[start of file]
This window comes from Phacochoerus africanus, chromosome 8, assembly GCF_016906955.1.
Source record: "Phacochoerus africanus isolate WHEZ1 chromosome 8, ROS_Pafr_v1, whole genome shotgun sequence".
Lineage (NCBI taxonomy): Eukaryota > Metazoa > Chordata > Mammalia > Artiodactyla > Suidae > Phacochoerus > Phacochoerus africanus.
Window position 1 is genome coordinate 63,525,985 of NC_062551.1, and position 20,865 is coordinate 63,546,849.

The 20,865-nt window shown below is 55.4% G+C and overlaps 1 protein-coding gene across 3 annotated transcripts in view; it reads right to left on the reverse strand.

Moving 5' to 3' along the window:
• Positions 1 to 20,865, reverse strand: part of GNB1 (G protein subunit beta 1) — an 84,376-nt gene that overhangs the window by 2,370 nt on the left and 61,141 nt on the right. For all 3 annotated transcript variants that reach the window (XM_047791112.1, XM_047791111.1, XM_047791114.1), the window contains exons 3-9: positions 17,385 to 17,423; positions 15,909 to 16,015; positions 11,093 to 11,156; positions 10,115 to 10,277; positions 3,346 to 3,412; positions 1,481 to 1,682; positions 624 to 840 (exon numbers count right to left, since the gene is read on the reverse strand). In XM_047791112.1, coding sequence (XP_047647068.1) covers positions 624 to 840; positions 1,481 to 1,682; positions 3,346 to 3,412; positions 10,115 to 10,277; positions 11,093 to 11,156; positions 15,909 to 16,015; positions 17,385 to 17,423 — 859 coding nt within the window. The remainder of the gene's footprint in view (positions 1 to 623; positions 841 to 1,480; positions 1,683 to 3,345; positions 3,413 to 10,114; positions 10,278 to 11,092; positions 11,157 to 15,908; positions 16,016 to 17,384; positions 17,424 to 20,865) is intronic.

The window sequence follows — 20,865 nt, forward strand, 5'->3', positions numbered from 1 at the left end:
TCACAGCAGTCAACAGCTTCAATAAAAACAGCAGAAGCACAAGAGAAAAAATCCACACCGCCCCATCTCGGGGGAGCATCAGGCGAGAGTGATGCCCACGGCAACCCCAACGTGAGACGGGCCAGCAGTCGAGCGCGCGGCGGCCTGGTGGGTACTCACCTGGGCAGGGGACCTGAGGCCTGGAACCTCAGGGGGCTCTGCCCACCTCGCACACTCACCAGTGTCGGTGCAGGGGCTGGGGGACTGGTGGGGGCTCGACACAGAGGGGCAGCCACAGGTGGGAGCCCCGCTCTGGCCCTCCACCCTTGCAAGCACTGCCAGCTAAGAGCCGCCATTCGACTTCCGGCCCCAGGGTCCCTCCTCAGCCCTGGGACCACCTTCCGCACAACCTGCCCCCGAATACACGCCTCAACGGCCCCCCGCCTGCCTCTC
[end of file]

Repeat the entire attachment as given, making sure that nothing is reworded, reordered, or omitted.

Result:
This window comes from Phacochoerus africanus, chromosome 8, assembly GCF_016906955.1.
Source record: "Phacochoerus africanus isolate WHEZ1 chromosome 8, ROS_Pafr_v1, whole genome shotgun sequence".
Lineage (NCBI taxonomy): Eukaryota > Metazoa > Chordata > Mammalia > Artiodactyla > Suidae > Phacochoerus > Phacochoerus africanus.
Window position 1 is genome coordinate 63,525,985 of NC_062551.1, and position 20,865 is coordinate 63,546,849.

The 20,865-nt window shown below is 55.4% G+C and overlaps 1 protein-coding gene across 3 annotated transcripts in view; it reads right to left on the reverse strand.

Moving 5' to 3' along the window:
• Positions 1 to 20,865, reverse strand: part of GNB1 (G protein subunit beta 1) — an 84,376-nt gene that overhangs the window by 2,370 nt on the left and 61,141 nt on the right. For all 3 annotated transcript variants that reach the window (XM_047791112.1, XM_047791111.1, XM_047791114.1), the window contains exons 3-9: positions 17,385 to 17,423; positions 15,909 to 16,015; positions 11,093 to 11,156; positions 10,115 to 10,277; positions 3,346 to 3,412; positions 1,481 to 1,682; positions 624 to 840 (exon numbers count right to left, since the gene is read on the reverse strand). In XM_047791112.1, coding sequence (XP_047647068.1) covers positions 624 to 840; positions 1,481 to 1,682; positions 3,346 to 3,412; positions 10,115 to 10,277; positions 11,093 to 11,156; positions 15,909 to 16,015; positions 17,385 to 17,423 — 859 coding nt within the window. The remainder of the gene's footprint in view (positions 1 to 623; positions 841 to 1,480; positions 1,683 to 3,345; positions 3,413 to 10,114; positions 10,278 to 11,092; positions 11,157 to 15,908; positions 16,016 to 17,384; positions 17,424 to 20,865) is intronic.

The window sequence follows — 20,865 nt, forward strand, 5'->3', positions numbered from 1 at the left end:
TCACAGCAGTCAACAGCTTCAATAAAAACAGCAGAAGCACAAGAGAAAAAATCCACACCGCCCCATCTCGGGGGAGCATCAGGCGAGAGTGATGCCCACGGCAACCCCAACGTGAGACGGGCCAGCAGTCGAGCGCGCGGCGGCCTGGTGGGTACTCACCTGGGCAGGGGACCTGAGGCCTGGAACCTCAGGGGGCTCTGCCCACCTCGCACACTCACCAGTGTCGGTGCAGGGGCTGGGGGACTGGTGGGGGCTCGACACAGAGGGGCAGCCACAGGTGGGAGCCCCGCTCTGGCCCTCCACCCTTGCAAGCACTGCCAGCTAAGAGCCGCCATTCGACTTCCGGCCCCAGGGTCCCTCCTCAGCCCTGGGACCACCTTCCGCACAACCTGCCCCCGAATACACGCCTCAACGGCCCCCCGCCTGCCTCTC